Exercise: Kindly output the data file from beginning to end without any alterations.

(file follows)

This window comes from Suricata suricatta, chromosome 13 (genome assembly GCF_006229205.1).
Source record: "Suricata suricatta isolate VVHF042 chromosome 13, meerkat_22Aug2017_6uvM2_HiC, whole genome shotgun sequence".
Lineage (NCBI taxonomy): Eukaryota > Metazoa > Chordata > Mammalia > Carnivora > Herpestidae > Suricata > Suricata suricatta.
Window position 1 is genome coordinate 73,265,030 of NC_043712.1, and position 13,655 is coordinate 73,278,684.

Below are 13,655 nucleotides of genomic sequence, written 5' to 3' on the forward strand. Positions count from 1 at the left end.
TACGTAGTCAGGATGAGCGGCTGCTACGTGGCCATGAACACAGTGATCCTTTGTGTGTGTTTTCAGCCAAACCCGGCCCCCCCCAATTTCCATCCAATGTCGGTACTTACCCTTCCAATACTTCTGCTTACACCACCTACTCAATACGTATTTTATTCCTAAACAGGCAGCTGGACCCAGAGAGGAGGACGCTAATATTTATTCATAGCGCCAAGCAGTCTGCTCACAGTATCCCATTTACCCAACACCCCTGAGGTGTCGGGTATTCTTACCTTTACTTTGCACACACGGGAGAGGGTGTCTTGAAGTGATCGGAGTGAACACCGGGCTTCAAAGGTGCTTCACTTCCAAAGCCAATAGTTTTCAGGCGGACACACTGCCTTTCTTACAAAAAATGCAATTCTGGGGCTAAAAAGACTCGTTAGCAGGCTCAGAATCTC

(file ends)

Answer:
This window comes from Suricata suricatta, chromosome 13 (genome assembly GCF_006229205.1).
Source record: "Suricata suricatta isolate VVHF042 chromosome 13, meerkat_22Aug2017_6uvM2_HiC, whole genome shotgun sequence".
Lineage (NCBI taxonomy): Eukaryota > Metazoa > Chordata > Mammalia > Carnivora > Herpestidae > Suricata > Suricata suricatta.
Window position 1 is genome coordinate 73,265,030 of NC_043712.1, and position 13,655 is coordinate 73,278,684.

Below are 13,655 nucleotides of genomic sequence, written 5' to 3' on the forward strand. Positions count from 1 at the left end.
TACGTAGTCAGGATGAGCGGCTGCTACGTGGCCATGAACACAGTGATCCTTTGTGTGTGTTTTCAGCCAAACCCGGCCCCCCCCAATTTCCATCCAATGTCGGTACTTACCCTTCCAATACTTCTGCTTACACCACCTACTCAATACGTATTTTATTCCTAAACAGGCAGCTGGACCCAGAGAGGAGGACGCTAATATTTATTCATAGCGCCAAGCAGTCTGCTCACAGTATCCCATTTACCCAACACCCCTGAGGTGTCGGGTATTCTTACCTTTACTTTGCACACACGGGAGAGGGTGTCTTGAAGTGATCGGAGTGAACACCGGGCTTCAAAGGTGCTTCACTTCCAAAGCCAATAGTTTTCAGGCGGACACACTGCCTTTCTTACAAAAAATGCAATTCTGGGGCTAAAAAGACTCGTTAGCAGGCTCAGAATCTC